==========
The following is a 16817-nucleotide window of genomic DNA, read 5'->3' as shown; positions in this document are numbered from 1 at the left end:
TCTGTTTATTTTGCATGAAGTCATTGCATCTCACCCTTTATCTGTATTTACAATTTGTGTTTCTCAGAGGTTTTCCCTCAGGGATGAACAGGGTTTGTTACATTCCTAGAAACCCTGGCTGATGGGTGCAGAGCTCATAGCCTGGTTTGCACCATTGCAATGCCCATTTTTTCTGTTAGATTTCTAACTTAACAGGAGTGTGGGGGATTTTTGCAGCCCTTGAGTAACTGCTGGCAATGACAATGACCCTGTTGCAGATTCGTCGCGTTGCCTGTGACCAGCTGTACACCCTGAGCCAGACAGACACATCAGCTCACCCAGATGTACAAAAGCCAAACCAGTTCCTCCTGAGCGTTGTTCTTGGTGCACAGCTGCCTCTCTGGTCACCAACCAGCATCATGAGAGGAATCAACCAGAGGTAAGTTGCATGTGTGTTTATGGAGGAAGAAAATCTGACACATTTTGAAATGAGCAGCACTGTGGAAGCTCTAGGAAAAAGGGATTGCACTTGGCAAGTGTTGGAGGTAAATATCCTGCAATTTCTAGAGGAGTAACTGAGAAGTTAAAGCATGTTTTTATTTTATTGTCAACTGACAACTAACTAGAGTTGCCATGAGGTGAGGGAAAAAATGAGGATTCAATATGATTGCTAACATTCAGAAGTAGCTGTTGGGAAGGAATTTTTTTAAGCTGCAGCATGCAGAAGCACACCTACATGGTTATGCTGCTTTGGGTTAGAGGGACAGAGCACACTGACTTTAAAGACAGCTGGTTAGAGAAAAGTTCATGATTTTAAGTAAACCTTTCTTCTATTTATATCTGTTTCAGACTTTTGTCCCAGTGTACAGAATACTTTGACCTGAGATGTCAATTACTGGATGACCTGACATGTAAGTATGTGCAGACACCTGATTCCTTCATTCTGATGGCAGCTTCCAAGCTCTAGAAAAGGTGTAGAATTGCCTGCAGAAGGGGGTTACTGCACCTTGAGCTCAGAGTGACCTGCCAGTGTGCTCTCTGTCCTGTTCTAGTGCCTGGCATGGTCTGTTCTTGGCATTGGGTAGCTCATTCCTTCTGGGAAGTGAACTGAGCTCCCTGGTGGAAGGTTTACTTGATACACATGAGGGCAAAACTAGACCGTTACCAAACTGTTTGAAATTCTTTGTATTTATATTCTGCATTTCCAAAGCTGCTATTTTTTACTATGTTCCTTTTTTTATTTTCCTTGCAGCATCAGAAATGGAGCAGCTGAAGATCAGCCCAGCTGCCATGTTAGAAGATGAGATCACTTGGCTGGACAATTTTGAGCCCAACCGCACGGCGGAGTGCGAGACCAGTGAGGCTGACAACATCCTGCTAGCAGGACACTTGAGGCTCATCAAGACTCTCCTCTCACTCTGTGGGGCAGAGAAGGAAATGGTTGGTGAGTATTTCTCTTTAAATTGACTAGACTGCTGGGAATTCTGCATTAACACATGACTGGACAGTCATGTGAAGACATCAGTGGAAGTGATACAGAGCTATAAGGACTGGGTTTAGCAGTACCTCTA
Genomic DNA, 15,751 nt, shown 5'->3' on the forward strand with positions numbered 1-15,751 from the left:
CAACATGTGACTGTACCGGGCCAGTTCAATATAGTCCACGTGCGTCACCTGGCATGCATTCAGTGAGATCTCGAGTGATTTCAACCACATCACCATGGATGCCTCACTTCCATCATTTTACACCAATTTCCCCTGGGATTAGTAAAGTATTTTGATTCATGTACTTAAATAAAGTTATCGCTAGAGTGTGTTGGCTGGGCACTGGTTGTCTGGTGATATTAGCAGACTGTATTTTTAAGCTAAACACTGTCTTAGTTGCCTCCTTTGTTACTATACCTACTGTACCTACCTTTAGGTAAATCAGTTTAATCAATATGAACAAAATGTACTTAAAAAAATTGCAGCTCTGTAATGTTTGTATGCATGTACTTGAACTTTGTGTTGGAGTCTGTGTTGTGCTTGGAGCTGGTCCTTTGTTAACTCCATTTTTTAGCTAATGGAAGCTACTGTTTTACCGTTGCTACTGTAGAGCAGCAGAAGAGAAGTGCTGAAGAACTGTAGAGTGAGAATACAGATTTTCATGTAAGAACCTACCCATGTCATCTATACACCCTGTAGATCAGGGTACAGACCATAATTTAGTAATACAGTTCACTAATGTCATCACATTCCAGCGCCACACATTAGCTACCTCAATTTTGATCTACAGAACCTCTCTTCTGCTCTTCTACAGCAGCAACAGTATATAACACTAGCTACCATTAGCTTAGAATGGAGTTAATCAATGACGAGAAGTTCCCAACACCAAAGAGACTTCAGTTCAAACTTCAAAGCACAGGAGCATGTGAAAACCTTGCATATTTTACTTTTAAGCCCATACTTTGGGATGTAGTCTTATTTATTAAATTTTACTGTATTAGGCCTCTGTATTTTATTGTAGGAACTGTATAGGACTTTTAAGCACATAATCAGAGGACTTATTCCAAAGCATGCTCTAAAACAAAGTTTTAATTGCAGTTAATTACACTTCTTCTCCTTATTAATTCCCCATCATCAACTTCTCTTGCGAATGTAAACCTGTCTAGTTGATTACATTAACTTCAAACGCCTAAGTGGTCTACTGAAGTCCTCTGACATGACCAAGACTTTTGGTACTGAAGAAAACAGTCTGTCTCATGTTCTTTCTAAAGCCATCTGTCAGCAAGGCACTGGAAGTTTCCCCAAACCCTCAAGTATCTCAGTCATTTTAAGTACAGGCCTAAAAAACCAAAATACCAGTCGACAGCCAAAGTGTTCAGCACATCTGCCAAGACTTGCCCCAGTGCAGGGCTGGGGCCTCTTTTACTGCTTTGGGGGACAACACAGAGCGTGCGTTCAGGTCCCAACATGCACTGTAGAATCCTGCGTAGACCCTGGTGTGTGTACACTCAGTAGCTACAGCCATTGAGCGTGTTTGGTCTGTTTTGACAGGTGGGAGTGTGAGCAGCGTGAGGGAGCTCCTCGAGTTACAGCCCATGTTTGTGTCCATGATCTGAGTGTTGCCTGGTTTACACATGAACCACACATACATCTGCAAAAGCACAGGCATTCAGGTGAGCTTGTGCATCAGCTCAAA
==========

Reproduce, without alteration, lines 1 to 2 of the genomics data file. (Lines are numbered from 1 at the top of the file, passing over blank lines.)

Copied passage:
The following is a 16817-nucleotide window of genomic DNA, read 5'->3' as shown; positions in this document are numbered from 1 at the left end:
TCTGTTTATTTTGCATGAAGTCATTGCATCTCACCCTTTATCTGTATTTACAATTTGTGTTTCTCAGAGGTTTTCCCTCAGGGATGAACAGGGTTTGTTACATTCCTAGAAACCCTGGCTGATGGGTGCAGAGCTCATAGCCTGGTTTGCACCATTGCAATGCCCATTTTTTCTGTTAGATTTCTAACTTAACAGGAGTGTGGGGGATTTTTGCAGCCCTTGAGTAACTGCTGGCAATGACAATGACCCTGTTGCAGATTCGTCGCGTTGCCTGTGACCAGCTGTACACCCTGAGCCAGACAGACACATCAGCTCACCCAGATGTACAAAAGCCAAACCAGTTCCTCCTGAGCGTTGTTCTTGGTGCACAGCTGCCTCTCTGGTCACCAACCAGCATCATGAGAGGAATCAACCAGAGGTAAGTTGCATGTGTGTTTATGGAGGAAGAAAATCTGACACATTTTGAAATGAGCAGCACTGTGGAAGCTCTAGGAAAAAGGGATTGCACTTGGCAAGTGTTGGAGGTAAATATCCTGCAATTTCTAGAGGAGTAACTGAGAAGTTAAAGCATGTTTTTATTTTATTGTCAACTGACAACTAACTAGAGTTGCCATGAGGTGAGGGAAAAAATGAGGATTCAATATGATTGCTAACATTCAGAAGTAGCTGTTGGGAAGGAATTTTTTTAAGCTGCAGCATGCAGAAGCACACCTACATGGTTATGCTGCTTTGGGTTAGAGGGACAGAGCACACTGACTTTAAAGACAGCTGGTTAGAGAAAAGTTCATGATTTTAAGTAAACCTTTCTTCTATTTATATCTGTTTCAGACTTTTGTCCCAGTGTACAGAATACTTTGACCTGAGATGTCAATTACTGGATGACCTGACATGTAAGTATGTGCAGACACCTGATTCCTTCATTCTGATGGCAGCTTCCAAGCTCTAGAAAAGGTGTAGAATTGCCTGCAGAAGGGGGTTACTGCACCTTGAGCTCAGAGTGACCTGCCAGTGTGCTCTCTGTCCTGTTCTAGTGCCTGGCATGGTCTGTTCTTGGCATTGGGTAGCTCATTCCTTCTGGGAAGTGAACTGAGCTCCCTGGTGGAAGGTTTACTTGATACACATGAGGGCAAAACTAGACCGTTACCAAACTGTTTGAAATTCTTTGTATTTATATTCTGCATTTCCAAAGCTGCTATTTTTTACTATGTTCCTTTTTTTATTTTCCTTGCAGCATCAGAAATGGAGCAGCTGAAGATCAGCCCAGCTGCCATGTTAGAAGATGAGATCACTTGGCTGGACAATTTTGAGCCCAACCGCACGGCGGAGTGCGAGACCAGTGAGGCTGACAACATCCTGCTAGCAGGACACTTGAGGCTCATCAAGACTCTCCTCTCACTCTGTGGGGCAGAGAAGGAAATGGTTGGTGAGTATTTCTCTTTAAATTGACTAGACTGCTGGGAATTCTGCATTAACACATGACTGGACAGTCATGTGAAGACATCAGTGGAAGTGATACAGAGCTATAAGGACTGGGTTTAGCAGTACCTCTA